Derby's Great Gigs
Derby can seem quite an unhappening place at times and there's no denying that the big names of rock'n'roll don't often tune in, turn on or drop out here. However, this modest city does have a wild past that needs exploring...
Derby had its first taste of fame and glamour in 1933 when a 32-year-old Louis Armstrong, trumpet in hand, strolled into town.
He played at the Central Hall on Albert Street, you might recognise the building now as a travel agents. Who'd have thought that the man, often referred to as the world's greatest jazz musician, played right here?
The town of Derby suffered something of a musical drought post-Louis. It took almost 30 years until the next band of note arrived to play at the Derby Gaumont.
Barely three months old, a band known as The Rolling Stones enjoyed their debut gig at London's Marquee Club (minus Bill Wyman and Charlie Watts) and then embarked on a non-stop tour of the country. They played in the club now known as Zanzibar on 11th October 1962.
The Who: Daltry & Townsend
The 60s was a glorious decade for music and Derby attracted its fare share of top acts including The Who, Pink Floyd, complete with Syd Barrett, and the Yardbirds.
If the 60s provided quality, the 70s undoubtedly gave us quantity. Who could forget the likes of Genesis, with Peter Gabriel, Hawkwind and The Crazy World of Arthur Brown?
Punk arrived in the mid 70s and it didn't pass Derby by. All fired up from their UK tour, one of the last gigs on The Sex Pistols' itinerary was Cleopatra's in Derby.
Amidst a media frenzy the Pistols delighted in creating as much disorder as possible. They inspired the kids and appalled their parents so much that a second gig, planned for December of the same year, was called off after the band played a trick on the local politicians of the time.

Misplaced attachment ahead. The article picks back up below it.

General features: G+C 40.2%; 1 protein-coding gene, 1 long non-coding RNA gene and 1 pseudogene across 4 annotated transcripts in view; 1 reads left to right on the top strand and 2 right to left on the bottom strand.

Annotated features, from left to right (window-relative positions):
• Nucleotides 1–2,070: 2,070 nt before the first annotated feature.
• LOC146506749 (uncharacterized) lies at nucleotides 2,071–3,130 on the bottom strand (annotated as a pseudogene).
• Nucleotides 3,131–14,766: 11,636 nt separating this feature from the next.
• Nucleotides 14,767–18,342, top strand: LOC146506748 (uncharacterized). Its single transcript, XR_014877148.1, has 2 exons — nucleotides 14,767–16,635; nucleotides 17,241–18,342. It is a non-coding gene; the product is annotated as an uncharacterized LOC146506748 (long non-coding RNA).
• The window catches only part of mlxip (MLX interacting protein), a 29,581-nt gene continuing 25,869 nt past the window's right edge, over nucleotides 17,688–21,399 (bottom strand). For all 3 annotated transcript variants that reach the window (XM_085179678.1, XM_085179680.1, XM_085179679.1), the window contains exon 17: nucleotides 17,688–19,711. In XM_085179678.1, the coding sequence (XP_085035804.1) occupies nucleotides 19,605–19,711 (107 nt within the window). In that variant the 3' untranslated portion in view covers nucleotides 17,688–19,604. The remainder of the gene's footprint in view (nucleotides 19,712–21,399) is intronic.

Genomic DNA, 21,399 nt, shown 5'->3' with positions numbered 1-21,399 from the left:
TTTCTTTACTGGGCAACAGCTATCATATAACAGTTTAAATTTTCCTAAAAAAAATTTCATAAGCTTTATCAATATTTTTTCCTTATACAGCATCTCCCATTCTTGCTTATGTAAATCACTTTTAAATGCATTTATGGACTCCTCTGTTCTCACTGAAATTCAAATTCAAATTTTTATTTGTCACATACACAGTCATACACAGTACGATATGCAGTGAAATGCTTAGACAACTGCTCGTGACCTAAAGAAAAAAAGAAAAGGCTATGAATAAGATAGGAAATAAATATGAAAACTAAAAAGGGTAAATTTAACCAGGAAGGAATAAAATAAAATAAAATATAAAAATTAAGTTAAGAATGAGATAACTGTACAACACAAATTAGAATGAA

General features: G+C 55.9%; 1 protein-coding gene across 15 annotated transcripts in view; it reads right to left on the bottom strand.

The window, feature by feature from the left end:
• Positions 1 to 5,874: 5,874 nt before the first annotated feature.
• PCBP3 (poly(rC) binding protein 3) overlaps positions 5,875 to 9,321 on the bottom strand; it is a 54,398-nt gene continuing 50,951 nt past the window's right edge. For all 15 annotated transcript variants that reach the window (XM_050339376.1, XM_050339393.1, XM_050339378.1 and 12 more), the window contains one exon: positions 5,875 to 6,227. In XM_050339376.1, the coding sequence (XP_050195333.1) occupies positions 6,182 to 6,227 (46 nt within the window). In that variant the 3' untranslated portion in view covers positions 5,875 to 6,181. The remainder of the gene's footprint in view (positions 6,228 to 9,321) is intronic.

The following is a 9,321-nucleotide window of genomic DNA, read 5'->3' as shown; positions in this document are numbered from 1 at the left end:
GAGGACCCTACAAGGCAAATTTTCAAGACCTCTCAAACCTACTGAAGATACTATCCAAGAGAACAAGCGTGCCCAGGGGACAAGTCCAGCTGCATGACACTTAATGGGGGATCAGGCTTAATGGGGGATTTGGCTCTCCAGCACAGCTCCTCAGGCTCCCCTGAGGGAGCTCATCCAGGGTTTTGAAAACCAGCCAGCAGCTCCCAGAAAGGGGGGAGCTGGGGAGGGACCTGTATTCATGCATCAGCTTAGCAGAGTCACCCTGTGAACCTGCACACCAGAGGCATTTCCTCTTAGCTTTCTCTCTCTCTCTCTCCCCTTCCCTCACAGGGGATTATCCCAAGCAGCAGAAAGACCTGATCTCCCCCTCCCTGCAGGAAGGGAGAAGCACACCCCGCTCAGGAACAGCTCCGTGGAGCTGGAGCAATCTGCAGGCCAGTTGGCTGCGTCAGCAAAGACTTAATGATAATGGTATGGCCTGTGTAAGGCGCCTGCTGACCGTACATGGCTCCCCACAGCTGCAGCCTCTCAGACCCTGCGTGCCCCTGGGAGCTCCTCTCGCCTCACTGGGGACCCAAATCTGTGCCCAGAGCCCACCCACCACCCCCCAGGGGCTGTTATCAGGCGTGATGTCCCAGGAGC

Derby councillors were left for two hours at the King's Hall venue on Saturday 4th December. Johnny Rotten and co had promised a preview matinee gig for local dignitaries and the press.
The controversial band had no intention of showing up. The councillors waited in front of a stage, empty but for a lonesome guitar with only its amp for company. Enraged, the councillors stamped their feet and said that the show would not go on.
The Jam on TOTP, 1980
Not every band that visited Derby was quite so controversial, The Jam, The Clash, The Stranglers and The Cure all managed to exhibit their dramatics on stage rather than on the front page.
The 80s were a mish-mash of musical styles, there was certainly something to suit everyone's taste.
Human League, Toyah and Gary Numan brought with them a new brand of pop inspired by the New Romantic movement in London and a more electronic sound that originated in Germany. For those who fancied something a little darker there were the likes of Bauhaus, The Fall and Joy Division.
Ian Curtis, singer in Joy Division, committed suicide only days after their gig at Derby's Ajanta club.
Other bands that made a Derby appearance included The Stranglers, U2 and The Smiths. If you preferred your music direct from the other end of the melodious spectrum there were the delights of Slade, Shakin' Stevens and Bonnie Tyler.
Primal Scream were one of the last bands to play in the 80s. Somewhere between their psychadelic rock and dance phase, they were supported by local band White Town at the Dial.
Although Derby struggled to produce any modern day heroes of its own, the city did attract a glut of singers and musicians who, although not stadium-fillers at the time, were 'Definitely Maybe' due to be.
The action centred around the Dial and the Wherehouse.
Teenage Fanclub, Ash, Radiohead, Oasis and Pulp went head-to-head with acts that played at the Assembly Rooms. Petula Clark, Take That and Roy Wood were aimed at a completely different audience though.
Oasis played Derby twice in one year. Both gigs were at the former Wherehouse on Friargate. Their first gig, in November 1993, was as the support act for BMX Bandits. The crowd liked them so much that they came back just six months later as the main headliners.
Dates to remember
A few highlights to stimulate your memory banks:
Louis Armstrong - 1933 - Derby Central Hall
last updated: 30/06/2009 at 13:06